QFII, RQFII beneficial ownership clarified

China's securities regulator has confirmed that fund firms' clients legally own securities held in QFII and RQFII accounts, as it pushes for inclusion of A-shares in MSCI's emerging-market indices.
QFII, RQFII beneficial ownership clarified

China’s securities regulator has officially recognised that securities held by QFII and RQFII separate accounts belong to the clients of the fund managers running those accounts or mandates.

The move, announced late on Friday, is part of Beijing's effort to smooth the way for the inclusion of mainland stocks in MSCI’s emerging-market benchmarks, ahead of the index provider’s annual review next month.

The announcement also covered bonds held in accounts under the qualified foreign institutional investor (QFII) scheme and its renminbi equivalent (RQFII).

In May last year, the China Securities Regulatory Commission (CSRC) had already clarified the question of beneficial ownership of A-shares bought via the Hong Kong-Shanghai Stock Connect. At the time MSCI had welcomed that move, but said Beijing needed to go further.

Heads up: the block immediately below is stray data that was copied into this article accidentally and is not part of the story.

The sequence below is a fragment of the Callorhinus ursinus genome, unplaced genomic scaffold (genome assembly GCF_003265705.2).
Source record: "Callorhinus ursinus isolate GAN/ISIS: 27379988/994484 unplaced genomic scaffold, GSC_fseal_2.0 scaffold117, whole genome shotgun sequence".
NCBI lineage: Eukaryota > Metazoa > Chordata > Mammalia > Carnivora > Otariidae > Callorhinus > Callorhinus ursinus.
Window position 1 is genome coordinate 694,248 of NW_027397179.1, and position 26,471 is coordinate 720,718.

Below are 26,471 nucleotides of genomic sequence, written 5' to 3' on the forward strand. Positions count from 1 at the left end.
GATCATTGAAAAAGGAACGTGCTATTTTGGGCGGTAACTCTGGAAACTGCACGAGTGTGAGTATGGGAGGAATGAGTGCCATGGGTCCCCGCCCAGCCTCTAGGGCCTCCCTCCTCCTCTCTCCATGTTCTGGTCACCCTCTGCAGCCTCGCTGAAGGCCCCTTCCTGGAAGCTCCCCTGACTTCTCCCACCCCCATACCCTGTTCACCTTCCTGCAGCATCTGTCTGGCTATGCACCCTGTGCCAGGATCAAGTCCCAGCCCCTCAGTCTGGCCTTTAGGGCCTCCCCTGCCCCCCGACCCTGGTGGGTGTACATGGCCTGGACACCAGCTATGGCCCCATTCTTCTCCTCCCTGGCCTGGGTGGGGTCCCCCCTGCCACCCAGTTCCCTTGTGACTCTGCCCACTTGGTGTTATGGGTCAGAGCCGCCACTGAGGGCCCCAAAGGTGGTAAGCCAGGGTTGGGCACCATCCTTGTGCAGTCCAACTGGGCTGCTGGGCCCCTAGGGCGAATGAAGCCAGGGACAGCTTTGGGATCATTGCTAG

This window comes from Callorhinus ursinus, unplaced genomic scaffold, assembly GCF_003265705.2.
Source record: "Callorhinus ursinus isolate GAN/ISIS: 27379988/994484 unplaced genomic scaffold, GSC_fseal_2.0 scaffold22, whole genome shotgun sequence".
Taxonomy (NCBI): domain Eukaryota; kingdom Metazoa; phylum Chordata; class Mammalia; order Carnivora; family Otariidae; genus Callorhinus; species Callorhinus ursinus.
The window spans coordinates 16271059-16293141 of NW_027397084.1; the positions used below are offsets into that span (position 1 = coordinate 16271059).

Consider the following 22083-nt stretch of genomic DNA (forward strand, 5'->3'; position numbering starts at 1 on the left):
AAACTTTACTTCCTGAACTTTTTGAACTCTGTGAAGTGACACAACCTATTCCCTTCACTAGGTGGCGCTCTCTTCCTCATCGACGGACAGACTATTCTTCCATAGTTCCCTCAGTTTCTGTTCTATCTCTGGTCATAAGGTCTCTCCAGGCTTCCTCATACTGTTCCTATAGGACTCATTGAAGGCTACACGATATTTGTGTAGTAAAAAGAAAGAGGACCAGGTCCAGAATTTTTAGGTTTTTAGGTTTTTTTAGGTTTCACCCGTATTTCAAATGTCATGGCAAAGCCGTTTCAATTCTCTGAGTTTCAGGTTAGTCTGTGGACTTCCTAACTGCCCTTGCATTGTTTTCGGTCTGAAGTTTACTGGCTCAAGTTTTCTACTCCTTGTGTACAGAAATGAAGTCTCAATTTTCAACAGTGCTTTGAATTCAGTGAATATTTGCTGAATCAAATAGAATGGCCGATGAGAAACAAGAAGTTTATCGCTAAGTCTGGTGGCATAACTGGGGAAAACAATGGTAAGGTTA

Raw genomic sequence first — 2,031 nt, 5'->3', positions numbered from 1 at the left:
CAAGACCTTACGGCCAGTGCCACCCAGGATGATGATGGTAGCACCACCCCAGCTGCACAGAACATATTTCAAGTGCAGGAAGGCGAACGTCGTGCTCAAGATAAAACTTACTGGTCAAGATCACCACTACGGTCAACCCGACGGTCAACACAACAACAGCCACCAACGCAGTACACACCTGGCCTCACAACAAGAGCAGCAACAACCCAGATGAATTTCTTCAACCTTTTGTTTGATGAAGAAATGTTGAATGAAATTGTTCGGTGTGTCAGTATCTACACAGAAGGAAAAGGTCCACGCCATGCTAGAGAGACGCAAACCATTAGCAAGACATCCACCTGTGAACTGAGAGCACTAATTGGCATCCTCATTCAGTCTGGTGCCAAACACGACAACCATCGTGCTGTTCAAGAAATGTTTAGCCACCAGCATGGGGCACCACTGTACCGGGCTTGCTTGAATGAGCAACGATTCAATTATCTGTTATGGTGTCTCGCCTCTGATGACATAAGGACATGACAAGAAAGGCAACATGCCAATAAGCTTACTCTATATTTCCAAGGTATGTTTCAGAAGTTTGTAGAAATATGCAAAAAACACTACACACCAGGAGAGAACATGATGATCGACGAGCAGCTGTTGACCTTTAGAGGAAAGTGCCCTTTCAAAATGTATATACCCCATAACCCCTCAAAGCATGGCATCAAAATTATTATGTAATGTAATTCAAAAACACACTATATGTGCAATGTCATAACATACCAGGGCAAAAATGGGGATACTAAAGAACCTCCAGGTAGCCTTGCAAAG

“It is China’s attempt to push A-shares to be included in MSCI indices,” said Ivan Shi, head of research at fund consultancy Z-Ben Advisors.

Given that many asset owners invest through separate accounts and delegate investment and operational decisions to their fund managers, recognising clear title to ownership is crucial, MSCI said in June, after it decided not to include A-shares in its EM indices.

Moreover, in a consultation paper published in April, the index provider said changes made in February under the qualified foreign institutional investor (QFII) scheme largely resolved two critical accessibility issues, namely quota allocation and capital mobility. But the firm added that it was awaiting further clarification on the beneficial ownership issue. 

Foreign fund managers will need to open separate accounts for their proprietary money and their clients’ money under the QFII or renminbi-QFII (RQFII) schemes.  

Beneficial ownership is seen as a particular issue under these programmes because most fund managers invest quota on behalf of their clients via sub-advisory business or lend quota to clients. Hence clients worry about their legal rights and shareholder protection.

The CSRC said separate accounts investments represented 23% and 20%, respectively, of the 981 QFII accounts and 942 RQFII accounts open as of the end of 2015. As of that date, there was $81 billion in issued QFII quota and the Rmb444 billion ($68 billion) in RQFII quota. 

MSCI declined to comment for this article. 



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